Sunday 22 November 2015

Hannah Collins

'Most of my work is a line between culture and the world'. Hannah Collins.
Hannah Collins, at the Baltic, Gateshead.
Collins first became known for the giant, unframed black and white prints on canvas made in her Hackney studio in the 1980s and these were the subject of the exhibition at the Baltic. Collins is interested in revealing the history of urban space, exploring notions of loss, time and transformation.
'The most important thing for me is that my work develops deep links with the environment in which it is made'.
She is interested in survival and  documenting places created by those who have been displaced. She is attracted to marginal places occupied by those who exist on the borders of society.
'I'm always trying to measure the work in relation to the viewer and make the viewer work in looking at it. So the title is important and it gives you a way in, but it is not entirely revealing. It gives you certain elements of the work'.

Thin Protective Coverings, 1986.

In her Hackney studio she created what appears to be an empty stage set, backed with draped plastic and lined with flattened cardboard boxes. The image appears to continue the floor and wall of any space in which it is hung. The image evokes the makeshift environment of the homeless and the displaced - transitory and disposable, cardboard is the mainstay of surviving life on the streets.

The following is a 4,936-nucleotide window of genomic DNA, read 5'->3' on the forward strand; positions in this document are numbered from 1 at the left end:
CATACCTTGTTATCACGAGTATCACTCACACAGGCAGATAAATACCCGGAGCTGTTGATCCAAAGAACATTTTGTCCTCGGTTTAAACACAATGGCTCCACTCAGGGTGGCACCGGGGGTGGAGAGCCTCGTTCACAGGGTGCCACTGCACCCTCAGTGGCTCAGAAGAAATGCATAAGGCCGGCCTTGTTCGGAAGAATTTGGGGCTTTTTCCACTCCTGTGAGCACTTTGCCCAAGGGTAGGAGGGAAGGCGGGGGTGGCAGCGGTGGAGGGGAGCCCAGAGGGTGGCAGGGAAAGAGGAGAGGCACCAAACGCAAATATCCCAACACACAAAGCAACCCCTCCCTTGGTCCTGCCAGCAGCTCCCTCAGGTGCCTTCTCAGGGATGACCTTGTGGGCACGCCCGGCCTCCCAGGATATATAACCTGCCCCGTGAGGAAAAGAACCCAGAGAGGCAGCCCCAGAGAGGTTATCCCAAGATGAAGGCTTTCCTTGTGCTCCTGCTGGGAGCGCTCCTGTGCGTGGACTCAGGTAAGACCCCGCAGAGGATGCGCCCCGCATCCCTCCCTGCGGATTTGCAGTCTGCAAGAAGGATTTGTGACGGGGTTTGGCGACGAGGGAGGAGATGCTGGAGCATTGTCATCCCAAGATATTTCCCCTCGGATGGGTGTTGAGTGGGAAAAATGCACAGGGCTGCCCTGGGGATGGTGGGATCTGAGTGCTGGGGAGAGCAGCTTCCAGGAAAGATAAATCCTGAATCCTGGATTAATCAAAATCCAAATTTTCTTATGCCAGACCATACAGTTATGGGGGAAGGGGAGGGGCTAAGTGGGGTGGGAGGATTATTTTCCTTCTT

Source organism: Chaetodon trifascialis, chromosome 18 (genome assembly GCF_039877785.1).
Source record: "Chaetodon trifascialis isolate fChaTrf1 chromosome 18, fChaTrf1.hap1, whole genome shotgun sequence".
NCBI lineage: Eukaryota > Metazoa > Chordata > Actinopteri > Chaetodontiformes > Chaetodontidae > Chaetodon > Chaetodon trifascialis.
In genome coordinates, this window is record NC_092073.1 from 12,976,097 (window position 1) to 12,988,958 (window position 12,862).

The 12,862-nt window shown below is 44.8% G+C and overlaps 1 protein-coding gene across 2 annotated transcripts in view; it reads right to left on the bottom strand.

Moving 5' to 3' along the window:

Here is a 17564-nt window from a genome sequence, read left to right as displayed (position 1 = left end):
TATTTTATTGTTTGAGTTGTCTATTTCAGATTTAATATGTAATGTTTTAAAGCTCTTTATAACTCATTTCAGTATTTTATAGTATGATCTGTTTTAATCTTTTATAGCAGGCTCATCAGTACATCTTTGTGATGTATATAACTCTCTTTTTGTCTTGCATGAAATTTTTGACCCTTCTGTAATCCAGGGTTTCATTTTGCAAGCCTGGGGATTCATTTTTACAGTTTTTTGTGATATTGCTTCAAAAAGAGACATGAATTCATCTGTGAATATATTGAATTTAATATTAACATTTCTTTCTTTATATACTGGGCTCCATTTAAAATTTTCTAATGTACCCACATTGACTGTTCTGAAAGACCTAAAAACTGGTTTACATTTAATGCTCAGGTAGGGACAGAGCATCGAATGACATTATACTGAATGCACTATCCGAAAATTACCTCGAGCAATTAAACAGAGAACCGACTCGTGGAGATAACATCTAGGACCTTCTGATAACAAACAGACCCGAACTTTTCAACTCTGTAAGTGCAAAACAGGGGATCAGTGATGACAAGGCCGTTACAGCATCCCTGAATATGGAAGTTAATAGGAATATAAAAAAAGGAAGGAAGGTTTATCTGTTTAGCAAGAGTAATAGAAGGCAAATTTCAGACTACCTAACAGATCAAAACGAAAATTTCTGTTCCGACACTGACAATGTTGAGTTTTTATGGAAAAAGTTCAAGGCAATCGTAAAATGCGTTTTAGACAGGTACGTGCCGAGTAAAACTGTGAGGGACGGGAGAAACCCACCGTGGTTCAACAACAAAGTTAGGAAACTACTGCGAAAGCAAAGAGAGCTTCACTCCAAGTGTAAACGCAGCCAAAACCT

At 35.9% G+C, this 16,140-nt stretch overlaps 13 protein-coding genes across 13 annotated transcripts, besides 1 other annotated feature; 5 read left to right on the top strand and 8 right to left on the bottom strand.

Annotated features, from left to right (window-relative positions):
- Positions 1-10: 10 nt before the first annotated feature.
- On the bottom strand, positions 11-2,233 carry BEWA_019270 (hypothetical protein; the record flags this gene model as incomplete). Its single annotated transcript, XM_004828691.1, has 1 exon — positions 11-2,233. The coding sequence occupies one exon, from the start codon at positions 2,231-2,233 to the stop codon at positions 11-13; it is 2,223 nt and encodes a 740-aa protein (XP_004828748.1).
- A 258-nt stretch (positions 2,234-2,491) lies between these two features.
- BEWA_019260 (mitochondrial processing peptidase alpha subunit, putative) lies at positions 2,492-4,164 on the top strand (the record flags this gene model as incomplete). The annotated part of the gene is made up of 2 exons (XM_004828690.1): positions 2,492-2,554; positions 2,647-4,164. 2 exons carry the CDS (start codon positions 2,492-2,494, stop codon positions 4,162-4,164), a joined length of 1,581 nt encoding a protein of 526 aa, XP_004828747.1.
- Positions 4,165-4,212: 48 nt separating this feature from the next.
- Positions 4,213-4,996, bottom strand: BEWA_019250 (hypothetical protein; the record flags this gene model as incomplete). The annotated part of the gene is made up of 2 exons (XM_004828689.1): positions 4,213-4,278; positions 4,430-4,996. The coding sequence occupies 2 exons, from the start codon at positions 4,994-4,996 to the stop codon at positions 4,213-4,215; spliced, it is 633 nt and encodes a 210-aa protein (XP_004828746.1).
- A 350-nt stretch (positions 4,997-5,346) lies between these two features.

The reference to 'coverings' also suggests skin, our own thin protective covering.

Family, 1988
A set of speakers stacked and arranged to resemble a family group.

Grapes, 1989

Signs of Life, Gypsies, 1992

A detailed image of the old city walls of Istanbul where migrants appear to sleep amongst the ruins of previous cultures.

The Road to Mvezo. Reading - Umtata, Mandela's Teenage Home, National Monument 2007-08.
Collins visited Mandela's birthplace in Mvezo and was taken to a hut that was Nelson Mandela's home as a teenager. 'There was something about the nature of the hut. First of all, it was like a history painting... I was thinking how do you recount history, and what is the impact of a place or action? The image is a wall with books on the shelves. The books look as though someone put them there recently. There is a pair of recently left underpants. There are things in the image that have nothing to do with what it says it is, but it is that thing. This picture is about the recounting of things'.


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